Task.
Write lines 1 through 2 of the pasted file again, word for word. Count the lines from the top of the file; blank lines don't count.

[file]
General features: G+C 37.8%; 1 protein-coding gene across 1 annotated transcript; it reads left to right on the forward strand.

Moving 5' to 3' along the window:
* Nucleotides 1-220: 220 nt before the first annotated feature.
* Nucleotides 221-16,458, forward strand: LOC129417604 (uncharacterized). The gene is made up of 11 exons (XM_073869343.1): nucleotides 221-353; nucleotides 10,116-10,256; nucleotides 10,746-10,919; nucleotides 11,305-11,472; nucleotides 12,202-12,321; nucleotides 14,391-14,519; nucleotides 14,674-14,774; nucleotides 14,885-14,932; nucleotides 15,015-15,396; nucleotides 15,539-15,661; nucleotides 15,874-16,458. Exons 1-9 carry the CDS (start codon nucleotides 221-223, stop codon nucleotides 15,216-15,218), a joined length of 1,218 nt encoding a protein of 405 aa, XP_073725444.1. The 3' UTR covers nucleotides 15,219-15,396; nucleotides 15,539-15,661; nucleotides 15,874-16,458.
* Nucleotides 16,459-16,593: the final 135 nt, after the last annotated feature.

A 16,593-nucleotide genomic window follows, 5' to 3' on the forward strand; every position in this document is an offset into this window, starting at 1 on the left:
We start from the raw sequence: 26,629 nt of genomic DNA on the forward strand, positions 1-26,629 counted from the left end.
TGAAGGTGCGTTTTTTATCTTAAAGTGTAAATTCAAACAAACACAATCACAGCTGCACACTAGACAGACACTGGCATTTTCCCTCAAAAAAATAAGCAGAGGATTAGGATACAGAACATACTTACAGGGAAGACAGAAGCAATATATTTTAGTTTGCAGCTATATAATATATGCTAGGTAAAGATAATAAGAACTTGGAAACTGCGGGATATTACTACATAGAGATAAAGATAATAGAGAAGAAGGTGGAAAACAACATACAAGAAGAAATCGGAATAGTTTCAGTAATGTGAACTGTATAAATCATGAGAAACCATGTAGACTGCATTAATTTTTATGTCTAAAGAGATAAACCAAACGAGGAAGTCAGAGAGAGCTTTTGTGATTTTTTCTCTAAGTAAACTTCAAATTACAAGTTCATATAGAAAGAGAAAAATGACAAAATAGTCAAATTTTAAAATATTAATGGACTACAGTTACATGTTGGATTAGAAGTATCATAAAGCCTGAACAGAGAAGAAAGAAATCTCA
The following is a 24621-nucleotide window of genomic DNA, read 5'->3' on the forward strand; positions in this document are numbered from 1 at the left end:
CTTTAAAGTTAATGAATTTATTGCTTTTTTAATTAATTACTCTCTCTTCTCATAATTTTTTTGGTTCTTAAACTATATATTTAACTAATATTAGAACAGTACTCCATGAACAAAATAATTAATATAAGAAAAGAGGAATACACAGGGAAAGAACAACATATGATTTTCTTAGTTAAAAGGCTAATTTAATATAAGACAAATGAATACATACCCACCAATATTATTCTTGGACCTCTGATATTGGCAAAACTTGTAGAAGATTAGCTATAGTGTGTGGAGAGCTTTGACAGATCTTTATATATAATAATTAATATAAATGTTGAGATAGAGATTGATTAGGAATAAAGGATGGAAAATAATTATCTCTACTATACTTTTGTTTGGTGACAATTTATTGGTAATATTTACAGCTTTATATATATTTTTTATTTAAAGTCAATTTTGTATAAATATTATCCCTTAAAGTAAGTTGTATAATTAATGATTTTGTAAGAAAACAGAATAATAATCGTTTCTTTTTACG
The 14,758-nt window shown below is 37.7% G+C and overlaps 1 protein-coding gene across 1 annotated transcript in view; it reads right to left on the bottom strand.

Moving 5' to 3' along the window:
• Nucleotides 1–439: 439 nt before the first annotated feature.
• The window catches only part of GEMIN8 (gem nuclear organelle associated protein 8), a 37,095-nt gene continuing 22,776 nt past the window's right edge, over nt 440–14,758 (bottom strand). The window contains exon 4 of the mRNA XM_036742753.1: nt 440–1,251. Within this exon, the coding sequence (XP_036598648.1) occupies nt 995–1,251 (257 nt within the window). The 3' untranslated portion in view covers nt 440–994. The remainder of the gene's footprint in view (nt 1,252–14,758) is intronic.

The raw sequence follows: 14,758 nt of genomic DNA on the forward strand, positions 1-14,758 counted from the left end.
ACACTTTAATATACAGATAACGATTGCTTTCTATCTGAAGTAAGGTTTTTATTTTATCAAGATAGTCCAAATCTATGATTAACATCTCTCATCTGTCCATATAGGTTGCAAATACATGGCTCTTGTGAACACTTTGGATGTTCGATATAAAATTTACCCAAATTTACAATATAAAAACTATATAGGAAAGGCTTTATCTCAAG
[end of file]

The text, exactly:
General features: G+C 37.8%; 1 protein-coding gene across 1 annotated transcript; it reads left to right on the forward strand.

Moving 5' to 3' along the window: